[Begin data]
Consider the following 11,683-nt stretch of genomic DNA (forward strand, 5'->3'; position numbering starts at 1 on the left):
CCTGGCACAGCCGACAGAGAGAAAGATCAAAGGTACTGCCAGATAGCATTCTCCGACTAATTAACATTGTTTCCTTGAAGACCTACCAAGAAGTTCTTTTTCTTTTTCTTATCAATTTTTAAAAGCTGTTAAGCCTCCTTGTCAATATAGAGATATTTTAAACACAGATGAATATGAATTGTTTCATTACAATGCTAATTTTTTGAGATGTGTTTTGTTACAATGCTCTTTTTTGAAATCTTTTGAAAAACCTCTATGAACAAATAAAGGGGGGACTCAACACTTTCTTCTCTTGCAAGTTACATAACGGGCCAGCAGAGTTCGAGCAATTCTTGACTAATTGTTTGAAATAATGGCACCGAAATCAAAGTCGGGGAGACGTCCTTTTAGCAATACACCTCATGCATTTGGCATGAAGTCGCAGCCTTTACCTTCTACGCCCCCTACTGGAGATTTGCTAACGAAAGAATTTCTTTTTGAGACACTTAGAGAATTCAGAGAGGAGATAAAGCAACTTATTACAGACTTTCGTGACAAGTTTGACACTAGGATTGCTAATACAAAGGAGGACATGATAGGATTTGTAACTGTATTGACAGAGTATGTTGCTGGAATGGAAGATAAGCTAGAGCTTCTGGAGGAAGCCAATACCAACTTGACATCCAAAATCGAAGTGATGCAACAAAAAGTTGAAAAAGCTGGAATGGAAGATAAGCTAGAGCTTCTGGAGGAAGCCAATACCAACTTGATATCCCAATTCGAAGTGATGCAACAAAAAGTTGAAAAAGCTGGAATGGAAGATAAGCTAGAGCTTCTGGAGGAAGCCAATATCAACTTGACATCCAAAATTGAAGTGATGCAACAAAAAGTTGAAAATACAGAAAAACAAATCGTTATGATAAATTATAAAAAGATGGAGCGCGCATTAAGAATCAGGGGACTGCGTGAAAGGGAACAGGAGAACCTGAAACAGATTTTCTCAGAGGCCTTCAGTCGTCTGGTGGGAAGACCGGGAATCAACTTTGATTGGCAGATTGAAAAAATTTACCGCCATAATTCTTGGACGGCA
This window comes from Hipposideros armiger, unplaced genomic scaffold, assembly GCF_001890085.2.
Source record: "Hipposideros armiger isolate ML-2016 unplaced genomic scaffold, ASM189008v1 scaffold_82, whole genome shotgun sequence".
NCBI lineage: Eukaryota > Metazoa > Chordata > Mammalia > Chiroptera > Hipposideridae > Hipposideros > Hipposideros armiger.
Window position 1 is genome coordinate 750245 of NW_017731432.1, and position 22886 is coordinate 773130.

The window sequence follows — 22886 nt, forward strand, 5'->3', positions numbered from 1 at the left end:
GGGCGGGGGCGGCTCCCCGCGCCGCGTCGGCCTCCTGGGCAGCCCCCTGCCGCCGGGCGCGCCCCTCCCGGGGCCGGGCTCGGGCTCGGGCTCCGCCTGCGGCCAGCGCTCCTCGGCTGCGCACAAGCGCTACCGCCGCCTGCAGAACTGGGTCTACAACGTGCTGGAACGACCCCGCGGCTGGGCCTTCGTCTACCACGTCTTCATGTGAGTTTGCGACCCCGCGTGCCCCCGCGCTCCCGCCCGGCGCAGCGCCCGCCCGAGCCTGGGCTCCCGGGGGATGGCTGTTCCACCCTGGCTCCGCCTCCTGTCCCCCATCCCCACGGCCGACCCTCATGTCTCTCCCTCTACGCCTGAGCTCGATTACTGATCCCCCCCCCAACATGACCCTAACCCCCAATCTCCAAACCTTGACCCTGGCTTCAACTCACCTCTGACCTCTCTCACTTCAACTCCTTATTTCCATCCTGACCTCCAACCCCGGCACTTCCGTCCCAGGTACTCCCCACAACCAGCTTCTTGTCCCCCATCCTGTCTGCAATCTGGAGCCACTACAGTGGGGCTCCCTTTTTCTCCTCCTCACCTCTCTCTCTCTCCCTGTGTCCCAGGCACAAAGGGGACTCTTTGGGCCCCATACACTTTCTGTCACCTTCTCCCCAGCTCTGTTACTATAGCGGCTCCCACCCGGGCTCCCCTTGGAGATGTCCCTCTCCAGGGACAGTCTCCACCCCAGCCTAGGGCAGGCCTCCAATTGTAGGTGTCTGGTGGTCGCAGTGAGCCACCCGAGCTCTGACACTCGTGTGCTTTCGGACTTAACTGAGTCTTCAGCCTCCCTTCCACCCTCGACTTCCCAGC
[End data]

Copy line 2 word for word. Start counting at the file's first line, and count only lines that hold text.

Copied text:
CCTGGCACAGCCGACAGAGAGAAAGATCAAAGGTACTGCCAGATAGCATTCTCCGACTAATTAACATTGTTTCCTTGAAGACCTACCAAGAAGTTCTTTTTCTTTTTCTTATCAATTTTTAAAAGCTGTTAAGCCTCCTTGTCAATATAGAGATATTTTAAACACAGATGAATATGAATTGTTTCATTACAATGCTAATTTTTTGAGATGTGTTTTGTTACAATGCTCTTTTTTGAAATCTTTTGAAAAACCTCTATGAACAAATAAAGGGGGGACTCAACACTTTCTTCTCTTGCAAGTTACATAACGGGCCAGCAGAGTTCGAGCAATTCTTGACTAATTGTTTGAAATAATGGCACCGAAATCAAAGTCGGGGAGACGTCCTTTTAGCAATACACCTCATGCATTTGGCATGAAGTCGCAGCCTTTACCTTCTACGCCCCCTACTGGAGATTTGCTAACGAAAGAATTTCTTTTTGAGACACTTAGAGAATTCAGAGAGGAGATAAAGCAACTTATTACAGACTTTCGTGACAAGTTTGACACTAGGATTGCTAATACAAAGGAGGACATGATAGGATTTGTAACTGTATTGACAGAGTATGTTGCTGGAATGGAAGATAAGCTAGAGCTTCTGGAGGAAGCCAATACCAACTTGACATCCAAAATCGAAGTGATGCAACAAAAAGTTGAAAAAGCTGGAATGGAAGATAAGCTAGAGCTTCTGGAGGAAGCCAATACCAACTTGATATCCCAATTCGAAGTGATGCAACAAAAAGTTGAAAAAGCTGGAATGGAAGATAAGCTAGAGCTTCTGGAGGAAGCCAATATCAACTTGACATCCAAAATTGAAGTGATGCAACAAAAAGTTGAAAATACAGAAAAACAAATCGTTATGATAAATTATAAAAAGATGGAGCGCGCATTAAGAATCAGGGGACTGCGTGAAAGGGAACAGGAGAACCTGAAACAGATTTTCTCAGAGGCCTTCAGTCGTCTGGTGGGAAGACCGGGAATCAACTTTGATTGGCAGATTGAAAAAATTTACCGCCATAATTCTTGGACGGCA